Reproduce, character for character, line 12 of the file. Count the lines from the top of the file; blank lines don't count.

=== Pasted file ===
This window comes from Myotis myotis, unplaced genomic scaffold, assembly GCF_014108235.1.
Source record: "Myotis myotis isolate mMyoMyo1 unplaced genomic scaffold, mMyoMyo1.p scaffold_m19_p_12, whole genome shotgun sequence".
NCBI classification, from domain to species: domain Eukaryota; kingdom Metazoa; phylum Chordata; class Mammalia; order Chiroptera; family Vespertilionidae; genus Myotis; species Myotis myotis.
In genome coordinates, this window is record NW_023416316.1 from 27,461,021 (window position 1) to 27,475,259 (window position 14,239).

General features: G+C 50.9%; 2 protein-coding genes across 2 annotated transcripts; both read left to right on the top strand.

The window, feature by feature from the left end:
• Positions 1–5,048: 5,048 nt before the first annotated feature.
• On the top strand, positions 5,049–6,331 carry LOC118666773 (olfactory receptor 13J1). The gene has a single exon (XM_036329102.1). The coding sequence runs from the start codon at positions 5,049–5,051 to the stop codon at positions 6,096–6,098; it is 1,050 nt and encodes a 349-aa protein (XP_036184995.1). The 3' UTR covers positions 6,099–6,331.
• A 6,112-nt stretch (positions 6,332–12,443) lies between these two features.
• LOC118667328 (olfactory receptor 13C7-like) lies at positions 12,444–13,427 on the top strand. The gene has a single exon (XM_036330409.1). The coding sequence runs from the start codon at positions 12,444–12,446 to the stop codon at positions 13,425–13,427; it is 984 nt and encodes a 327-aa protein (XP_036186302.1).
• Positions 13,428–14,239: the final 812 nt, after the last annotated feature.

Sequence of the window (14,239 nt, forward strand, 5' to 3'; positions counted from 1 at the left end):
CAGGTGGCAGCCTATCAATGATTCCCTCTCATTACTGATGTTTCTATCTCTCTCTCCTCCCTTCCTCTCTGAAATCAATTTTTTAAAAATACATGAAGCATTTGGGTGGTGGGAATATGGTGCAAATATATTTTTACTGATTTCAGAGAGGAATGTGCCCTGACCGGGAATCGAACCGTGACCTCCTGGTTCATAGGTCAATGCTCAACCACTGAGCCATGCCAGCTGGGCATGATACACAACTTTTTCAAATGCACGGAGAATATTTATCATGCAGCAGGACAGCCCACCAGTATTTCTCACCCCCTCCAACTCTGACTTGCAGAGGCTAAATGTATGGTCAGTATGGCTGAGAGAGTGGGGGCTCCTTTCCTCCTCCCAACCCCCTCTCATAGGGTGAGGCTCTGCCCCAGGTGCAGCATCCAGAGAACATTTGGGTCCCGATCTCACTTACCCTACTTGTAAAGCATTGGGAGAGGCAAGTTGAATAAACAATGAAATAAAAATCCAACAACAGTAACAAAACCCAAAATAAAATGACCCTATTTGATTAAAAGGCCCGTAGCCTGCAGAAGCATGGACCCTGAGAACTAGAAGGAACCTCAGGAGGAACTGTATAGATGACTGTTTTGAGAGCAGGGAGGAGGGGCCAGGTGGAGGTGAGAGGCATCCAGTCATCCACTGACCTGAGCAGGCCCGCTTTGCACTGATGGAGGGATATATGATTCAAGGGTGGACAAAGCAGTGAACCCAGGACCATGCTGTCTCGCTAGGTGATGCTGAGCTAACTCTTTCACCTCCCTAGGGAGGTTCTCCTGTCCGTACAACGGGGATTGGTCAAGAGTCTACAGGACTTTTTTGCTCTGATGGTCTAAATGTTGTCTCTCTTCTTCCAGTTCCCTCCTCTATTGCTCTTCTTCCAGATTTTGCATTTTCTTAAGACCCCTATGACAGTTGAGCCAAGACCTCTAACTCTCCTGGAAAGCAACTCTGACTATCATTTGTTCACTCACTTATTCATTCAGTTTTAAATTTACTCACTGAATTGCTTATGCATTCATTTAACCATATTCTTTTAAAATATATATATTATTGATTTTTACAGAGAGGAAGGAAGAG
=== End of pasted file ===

Sequence of the window (14,239 nt, forward strand, 5' to 3'; positions counted from 1 at the left end):